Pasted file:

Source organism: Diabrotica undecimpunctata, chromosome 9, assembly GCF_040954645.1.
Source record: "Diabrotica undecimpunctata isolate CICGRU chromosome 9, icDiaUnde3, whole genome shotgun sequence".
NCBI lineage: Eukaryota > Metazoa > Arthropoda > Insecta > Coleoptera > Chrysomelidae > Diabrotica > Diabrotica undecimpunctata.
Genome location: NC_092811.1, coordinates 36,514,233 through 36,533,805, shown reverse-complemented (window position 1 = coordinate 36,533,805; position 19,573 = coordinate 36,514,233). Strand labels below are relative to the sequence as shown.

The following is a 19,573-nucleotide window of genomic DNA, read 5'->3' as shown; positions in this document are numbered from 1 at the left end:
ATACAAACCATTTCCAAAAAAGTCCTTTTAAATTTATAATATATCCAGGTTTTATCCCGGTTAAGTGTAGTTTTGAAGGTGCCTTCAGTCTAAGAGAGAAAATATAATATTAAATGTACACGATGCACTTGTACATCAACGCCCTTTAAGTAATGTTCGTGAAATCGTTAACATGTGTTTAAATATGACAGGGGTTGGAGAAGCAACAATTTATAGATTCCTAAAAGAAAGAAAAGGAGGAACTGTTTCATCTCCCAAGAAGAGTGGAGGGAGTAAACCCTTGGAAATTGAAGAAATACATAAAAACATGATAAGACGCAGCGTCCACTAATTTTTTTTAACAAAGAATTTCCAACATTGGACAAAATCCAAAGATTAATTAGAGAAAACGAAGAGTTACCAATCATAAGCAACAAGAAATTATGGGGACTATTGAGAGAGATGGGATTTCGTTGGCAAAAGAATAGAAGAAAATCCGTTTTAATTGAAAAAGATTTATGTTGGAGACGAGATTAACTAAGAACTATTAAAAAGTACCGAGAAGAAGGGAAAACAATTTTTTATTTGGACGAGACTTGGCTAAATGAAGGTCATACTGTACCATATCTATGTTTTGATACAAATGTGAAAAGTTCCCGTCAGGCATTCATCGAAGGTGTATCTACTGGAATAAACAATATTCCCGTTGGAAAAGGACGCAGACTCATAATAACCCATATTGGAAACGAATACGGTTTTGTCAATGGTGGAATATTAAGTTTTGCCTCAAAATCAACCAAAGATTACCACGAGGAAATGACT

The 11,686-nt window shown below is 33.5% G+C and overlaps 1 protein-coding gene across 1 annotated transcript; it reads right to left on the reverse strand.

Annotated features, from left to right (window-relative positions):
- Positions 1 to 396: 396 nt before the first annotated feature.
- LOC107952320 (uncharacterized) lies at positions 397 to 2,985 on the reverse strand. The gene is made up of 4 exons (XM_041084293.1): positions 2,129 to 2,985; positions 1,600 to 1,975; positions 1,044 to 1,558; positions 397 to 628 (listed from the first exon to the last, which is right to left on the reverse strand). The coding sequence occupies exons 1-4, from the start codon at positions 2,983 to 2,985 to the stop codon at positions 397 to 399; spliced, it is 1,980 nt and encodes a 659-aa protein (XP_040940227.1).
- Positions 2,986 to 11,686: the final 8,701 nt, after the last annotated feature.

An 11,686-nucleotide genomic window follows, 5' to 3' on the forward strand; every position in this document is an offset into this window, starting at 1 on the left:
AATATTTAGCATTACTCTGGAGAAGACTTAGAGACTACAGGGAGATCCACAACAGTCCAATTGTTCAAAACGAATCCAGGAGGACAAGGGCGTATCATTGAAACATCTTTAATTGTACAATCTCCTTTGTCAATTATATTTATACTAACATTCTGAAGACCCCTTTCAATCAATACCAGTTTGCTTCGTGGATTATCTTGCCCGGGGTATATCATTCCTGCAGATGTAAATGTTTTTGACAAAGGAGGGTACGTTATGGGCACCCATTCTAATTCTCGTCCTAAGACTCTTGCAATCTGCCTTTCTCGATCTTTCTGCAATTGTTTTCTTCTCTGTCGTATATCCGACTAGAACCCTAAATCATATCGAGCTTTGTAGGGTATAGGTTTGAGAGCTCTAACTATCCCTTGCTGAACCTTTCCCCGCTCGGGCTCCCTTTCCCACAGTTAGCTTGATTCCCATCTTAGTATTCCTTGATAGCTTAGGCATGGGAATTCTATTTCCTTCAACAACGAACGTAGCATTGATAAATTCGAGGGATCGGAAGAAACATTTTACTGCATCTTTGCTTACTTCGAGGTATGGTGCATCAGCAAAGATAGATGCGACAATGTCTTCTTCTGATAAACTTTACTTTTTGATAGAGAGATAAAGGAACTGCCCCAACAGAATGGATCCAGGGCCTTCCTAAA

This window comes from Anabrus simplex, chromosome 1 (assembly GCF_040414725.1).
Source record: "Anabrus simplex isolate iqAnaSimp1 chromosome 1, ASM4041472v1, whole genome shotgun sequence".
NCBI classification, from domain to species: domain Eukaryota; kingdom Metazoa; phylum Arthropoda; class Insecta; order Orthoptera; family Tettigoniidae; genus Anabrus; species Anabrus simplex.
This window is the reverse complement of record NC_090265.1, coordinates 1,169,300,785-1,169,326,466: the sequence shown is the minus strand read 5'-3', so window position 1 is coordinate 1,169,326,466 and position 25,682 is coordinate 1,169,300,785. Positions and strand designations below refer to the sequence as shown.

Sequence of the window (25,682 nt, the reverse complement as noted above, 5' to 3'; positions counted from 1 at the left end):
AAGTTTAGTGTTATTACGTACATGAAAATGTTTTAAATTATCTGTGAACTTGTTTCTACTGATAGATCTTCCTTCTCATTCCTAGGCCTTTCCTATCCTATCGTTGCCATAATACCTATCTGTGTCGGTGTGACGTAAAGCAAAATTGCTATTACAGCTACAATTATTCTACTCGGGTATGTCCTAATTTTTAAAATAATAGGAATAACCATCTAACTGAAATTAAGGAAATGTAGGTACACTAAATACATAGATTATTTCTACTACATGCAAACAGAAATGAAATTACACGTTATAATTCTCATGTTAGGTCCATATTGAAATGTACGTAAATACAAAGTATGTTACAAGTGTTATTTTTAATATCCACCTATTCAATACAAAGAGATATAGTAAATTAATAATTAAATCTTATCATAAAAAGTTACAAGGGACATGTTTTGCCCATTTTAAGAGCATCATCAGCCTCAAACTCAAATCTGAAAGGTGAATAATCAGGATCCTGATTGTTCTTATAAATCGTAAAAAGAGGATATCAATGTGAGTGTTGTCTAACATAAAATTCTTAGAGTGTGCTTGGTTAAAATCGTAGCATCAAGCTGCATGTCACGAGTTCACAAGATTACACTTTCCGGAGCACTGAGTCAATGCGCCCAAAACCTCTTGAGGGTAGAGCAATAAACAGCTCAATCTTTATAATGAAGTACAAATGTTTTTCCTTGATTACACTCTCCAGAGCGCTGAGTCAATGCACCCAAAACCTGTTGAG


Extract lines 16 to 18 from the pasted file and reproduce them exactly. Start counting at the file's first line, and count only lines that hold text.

NCBI classification, from domain to species: domain Eukaryota; kingdom Metazoa; phylum Arthropoda; class Insecta; order Orthoptera; family Tettigoniidae; genus Anabrus; species Anabrus simplex.
This window is the reverse complement of record NC_090265.1, coordinates 1,169,300,785-1,169,326,466: the sequence shown is the minus strand read 5'-3', so window position 1 is coordinate 1,169,326,466 and position 25,682 is coordinate 1,169,300,785. Positions and strand designations below refer to the sequence as shown.

Sequence of the window (25,682 nt, the reverse complement as noted above, 5' to 3'; positions counted from 1 at the left end):